Quick Exit

Advice for Children and Young People

Every child and young person has the right to be safe and free from abuse and neglect. If you are worried about yourself or someone you know, there are lots of organisations that can help.





Kooth is a free, safe and anonymous online support for young people in Bracknell Forest.


They provide a counselling service in Bracknell Forest which can be in person, online or by telephone.


Childline is a free, private and confidential service where you can be you. Whatever your worry, whenever you need help, however you want to get in touch.





They provide information on how to deal with bullying including cyberbullying and ‘frenemies’.


They can help if something has happened online which has made you feel unsafe, scared or worried. 

Young Minds

They have loads of practical tips and advice if you are struggling with your feelings.  You are not alone!


More topics and resources

I don’t feel safe

If you are being hurt, treated in a way that makes you feel scared, uncomfortable or unsafe, or you feel very alone or unhappy, please tell someone about it so they can try to help you.

Talk to someone you can trust, like a teacher, teaching assistant or other adult your trust at your school.  They will listen to you, support you and talk through what can be done to help sort things out.  Often, an adult you know can help with anything you’re finding difficult. Asking for help early on can help stop things getting worse so if you are worried about yourself or someone you know tell someone, REPORT IT or talk to someone in confidence:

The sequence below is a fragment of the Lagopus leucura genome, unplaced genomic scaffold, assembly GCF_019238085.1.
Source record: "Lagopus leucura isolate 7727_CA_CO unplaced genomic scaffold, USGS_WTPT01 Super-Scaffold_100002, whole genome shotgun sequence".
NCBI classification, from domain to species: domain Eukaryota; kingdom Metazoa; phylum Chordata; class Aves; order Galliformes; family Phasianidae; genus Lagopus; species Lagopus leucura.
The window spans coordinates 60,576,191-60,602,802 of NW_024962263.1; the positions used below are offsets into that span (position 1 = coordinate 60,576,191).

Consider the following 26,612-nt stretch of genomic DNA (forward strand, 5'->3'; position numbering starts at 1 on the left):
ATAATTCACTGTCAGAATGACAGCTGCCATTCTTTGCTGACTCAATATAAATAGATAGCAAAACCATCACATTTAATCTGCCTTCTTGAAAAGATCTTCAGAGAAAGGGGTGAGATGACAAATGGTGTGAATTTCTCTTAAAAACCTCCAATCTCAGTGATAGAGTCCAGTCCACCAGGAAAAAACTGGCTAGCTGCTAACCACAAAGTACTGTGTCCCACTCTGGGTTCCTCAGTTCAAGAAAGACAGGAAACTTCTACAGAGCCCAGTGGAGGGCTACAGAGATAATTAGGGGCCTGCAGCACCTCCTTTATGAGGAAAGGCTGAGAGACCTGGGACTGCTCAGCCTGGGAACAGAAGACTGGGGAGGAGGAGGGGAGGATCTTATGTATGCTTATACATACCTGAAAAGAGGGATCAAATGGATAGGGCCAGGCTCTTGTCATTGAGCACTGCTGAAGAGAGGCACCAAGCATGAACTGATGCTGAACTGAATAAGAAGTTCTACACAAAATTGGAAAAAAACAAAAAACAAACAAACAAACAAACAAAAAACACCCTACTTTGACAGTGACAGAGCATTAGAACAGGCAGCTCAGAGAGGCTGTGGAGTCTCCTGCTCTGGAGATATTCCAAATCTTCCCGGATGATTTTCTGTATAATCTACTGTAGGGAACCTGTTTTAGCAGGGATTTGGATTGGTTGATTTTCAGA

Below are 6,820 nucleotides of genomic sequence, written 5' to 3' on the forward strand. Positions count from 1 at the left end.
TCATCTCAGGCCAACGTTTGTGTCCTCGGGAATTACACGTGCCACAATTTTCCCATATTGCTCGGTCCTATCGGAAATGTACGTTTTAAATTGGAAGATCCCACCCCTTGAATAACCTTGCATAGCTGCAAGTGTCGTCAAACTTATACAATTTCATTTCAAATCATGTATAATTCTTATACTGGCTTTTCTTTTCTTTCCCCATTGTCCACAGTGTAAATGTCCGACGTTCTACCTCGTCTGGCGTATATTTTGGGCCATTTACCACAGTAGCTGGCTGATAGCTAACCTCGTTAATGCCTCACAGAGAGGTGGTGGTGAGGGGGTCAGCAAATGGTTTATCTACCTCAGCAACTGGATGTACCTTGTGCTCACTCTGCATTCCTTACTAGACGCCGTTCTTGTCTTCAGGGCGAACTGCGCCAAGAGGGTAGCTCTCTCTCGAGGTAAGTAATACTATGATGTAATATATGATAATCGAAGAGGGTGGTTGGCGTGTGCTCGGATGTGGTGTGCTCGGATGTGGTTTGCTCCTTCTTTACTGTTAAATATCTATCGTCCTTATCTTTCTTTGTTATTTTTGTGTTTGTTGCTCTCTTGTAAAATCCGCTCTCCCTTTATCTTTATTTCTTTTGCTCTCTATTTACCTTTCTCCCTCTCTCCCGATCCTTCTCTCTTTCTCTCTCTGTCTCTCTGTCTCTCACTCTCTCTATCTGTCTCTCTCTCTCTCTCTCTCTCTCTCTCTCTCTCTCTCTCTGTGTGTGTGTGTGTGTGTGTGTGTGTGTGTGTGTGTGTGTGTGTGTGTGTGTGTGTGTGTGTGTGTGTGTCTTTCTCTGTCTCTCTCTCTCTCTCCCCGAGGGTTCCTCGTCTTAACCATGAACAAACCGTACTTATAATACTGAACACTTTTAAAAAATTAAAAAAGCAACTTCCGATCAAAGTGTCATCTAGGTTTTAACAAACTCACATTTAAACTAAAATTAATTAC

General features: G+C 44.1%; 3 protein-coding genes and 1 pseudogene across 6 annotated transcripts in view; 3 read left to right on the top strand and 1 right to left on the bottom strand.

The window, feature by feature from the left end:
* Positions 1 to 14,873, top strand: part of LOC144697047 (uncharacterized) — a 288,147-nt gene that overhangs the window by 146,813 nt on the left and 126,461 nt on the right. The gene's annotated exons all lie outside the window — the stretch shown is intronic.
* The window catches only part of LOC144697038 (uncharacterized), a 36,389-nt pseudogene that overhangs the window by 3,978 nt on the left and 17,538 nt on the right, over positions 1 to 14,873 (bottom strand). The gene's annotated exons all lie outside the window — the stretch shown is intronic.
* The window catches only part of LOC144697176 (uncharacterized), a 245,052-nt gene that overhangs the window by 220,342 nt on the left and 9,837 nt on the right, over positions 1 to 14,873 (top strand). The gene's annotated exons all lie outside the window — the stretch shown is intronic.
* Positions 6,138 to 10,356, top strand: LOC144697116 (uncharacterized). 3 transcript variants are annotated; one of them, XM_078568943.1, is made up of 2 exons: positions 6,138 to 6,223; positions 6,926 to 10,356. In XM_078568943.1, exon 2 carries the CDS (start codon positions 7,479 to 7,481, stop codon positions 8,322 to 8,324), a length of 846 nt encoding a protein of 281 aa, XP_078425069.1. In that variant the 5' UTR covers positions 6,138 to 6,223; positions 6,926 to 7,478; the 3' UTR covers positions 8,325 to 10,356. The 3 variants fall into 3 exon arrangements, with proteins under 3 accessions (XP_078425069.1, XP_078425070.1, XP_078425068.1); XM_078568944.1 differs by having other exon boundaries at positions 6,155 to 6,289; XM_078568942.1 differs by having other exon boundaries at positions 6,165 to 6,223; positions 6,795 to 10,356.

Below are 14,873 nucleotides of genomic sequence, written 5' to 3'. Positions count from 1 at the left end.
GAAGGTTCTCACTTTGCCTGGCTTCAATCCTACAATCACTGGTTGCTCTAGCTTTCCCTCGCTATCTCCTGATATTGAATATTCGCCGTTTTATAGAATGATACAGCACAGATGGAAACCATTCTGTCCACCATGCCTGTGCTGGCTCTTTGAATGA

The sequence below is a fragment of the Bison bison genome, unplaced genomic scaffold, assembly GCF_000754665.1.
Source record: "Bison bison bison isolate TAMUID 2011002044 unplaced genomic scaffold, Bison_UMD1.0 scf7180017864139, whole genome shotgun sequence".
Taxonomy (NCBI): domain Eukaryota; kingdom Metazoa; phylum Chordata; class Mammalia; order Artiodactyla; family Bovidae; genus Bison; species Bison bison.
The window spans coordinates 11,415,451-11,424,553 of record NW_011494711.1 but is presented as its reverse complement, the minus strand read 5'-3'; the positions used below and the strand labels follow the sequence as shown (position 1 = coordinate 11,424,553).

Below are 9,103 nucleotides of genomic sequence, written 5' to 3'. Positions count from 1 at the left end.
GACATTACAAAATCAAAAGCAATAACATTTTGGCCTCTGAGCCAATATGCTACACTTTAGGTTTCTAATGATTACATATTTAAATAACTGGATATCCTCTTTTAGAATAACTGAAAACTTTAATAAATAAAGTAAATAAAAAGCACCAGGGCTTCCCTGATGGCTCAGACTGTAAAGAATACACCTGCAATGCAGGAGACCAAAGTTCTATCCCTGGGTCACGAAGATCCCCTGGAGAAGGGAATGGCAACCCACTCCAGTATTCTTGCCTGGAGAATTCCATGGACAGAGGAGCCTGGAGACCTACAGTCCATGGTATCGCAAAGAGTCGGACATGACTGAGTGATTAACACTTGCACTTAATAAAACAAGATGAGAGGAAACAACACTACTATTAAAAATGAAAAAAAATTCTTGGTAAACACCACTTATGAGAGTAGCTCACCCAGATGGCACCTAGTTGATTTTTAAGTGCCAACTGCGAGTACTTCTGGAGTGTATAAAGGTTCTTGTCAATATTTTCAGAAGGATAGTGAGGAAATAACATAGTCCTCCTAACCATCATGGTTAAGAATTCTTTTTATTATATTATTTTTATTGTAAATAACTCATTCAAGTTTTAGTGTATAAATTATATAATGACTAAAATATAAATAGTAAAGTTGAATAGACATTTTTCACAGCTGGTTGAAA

Childline - 0800 1111 You can call anytime for free, it's confidential and the call won't show on the phone bill.

For local counselling support contact Youthline or Kooth

MASH (Multi-agency Safeguarding Hub) by email mash@bracknell-forest.gov.uk or phone 01344 352005.  If it’s after 5pm or the weekend call 01344 351999

Police - call 999 if you or someone you know is at immediate risk or danger.  You can also contact the police in a non-emergency 24hrs a day, 7 days a week, by calling 101.

For more information on abuse, see Recognising and Reporting Abuse link to our page on this

What if someone else has reported concerns about me?

If a baby, child or young person has been harmed or there are worries that they might be harmed in the future, the law says that the local authority (Bracknell Forest Council) has to find out what has happened so that children can be kept safe.